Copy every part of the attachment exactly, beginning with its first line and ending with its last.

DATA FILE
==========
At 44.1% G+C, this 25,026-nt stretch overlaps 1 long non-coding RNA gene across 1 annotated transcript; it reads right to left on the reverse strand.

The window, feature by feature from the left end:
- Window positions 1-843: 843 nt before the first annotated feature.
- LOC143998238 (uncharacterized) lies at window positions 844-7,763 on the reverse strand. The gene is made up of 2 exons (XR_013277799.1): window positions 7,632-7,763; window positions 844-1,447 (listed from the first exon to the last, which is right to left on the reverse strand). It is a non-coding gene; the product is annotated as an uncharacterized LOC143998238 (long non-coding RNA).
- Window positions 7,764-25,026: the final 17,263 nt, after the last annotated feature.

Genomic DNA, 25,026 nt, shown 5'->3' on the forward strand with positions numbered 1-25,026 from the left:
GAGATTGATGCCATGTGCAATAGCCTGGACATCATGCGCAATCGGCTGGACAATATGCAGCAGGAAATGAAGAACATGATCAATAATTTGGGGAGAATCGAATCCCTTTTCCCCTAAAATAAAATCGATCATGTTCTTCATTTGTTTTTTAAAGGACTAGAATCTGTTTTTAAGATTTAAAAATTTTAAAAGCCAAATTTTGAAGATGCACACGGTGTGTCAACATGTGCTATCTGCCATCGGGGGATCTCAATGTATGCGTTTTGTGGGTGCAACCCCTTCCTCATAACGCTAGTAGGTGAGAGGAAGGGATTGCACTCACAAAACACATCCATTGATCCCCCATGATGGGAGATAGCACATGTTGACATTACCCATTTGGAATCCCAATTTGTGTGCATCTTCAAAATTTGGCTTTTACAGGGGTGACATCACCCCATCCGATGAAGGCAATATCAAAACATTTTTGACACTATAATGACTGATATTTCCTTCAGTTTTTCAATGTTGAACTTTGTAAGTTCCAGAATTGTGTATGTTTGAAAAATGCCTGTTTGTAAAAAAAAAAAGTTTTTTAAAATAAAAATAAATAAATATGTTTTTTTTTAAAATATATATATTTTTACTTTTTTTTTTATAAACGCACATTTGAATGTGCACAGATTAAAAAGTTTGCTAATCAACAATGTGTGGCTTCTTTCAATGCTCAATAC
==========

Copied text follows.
At 44.1% G+C, this 25,026-nt stretch overlaps 1 long non-coding RNA gene across 1 annotated transcript; it reads right to left on the reverse strand.

The window, feature by feature from the left end:
- Window positions 1-843: 843 nt before the first annotated feature.
- LOC143998238 (uncharacterized) lies at window positions 844-7,763 on the reverse strand. The gene is made up of 2 exons (XR_013277799.1): window positions 7,632-7,763; window positions 844-1,447 (listed from the first exon to the last, which is right to left on the reverse strand). It is a non-coding gene; the product is annotated as an uncharacterized LOC143998238 (long non-coding RNA).
- Window positions 7,764-25,026: the final 17,263 nt, after the last annotated feature.

Genomic DNA, 25,026 nt, shown 5'->3' on the forward strand with positions numbered 1-25,026 from the left:
GAGATTGATGCCATGTGCAATAGCCTGGACATCATGCGCAATCGGCTGGACAATATGCAGCAGGAAATGAAGAACATGATCAATAATTTGGGGAGAATCGAATCCCTTTTCCCCTAAAATAAAATCGATCATGTTCTTCATTTGTTTTTTAAAGGACTAGAATCTGTTTTTAAGATTTAAAAATTTTAAAAGCCAAATTTTGAAGATGCACACGGTGTGTCAACATGTGCTATCTGCCATCGGGGGATCTCAATGTATGCGTTTTGTGGGTGCAACCCCTTCCTCATAACGCTAGTAGGTGAGAGGAAGGGATTGCACTCACAAAACACATCCATTGATCCCCCATGATGGGAGATAGCACATGTTGACATTACCCATTTGGAATCCCAATTTGTGTGCATCTTCAAAATTTGGCTTTTACAGGGGTGACATCACCCCATCCGATGAAGGCAATATCAAAACATTTTTGACACTATAATGACTGATATTTCCTTCAGTTTTTCAATGTTGAACTTTGTAAGTTCCAGAATTGTGTATGTTTGAAAAATGCCTGTTTGTAAAAAAAAAAAGTTTTTTAAAATAAAAATAAATAAATATGTTTTTTTTTAAAATATATATATTTTTACTTTTTTTTTTATAAACGCACATTTGAATGTGCACAGATTAAAAAGTTTGCTAATCAACAATGTGTGGCTTCTTTCAATGCTCAATAC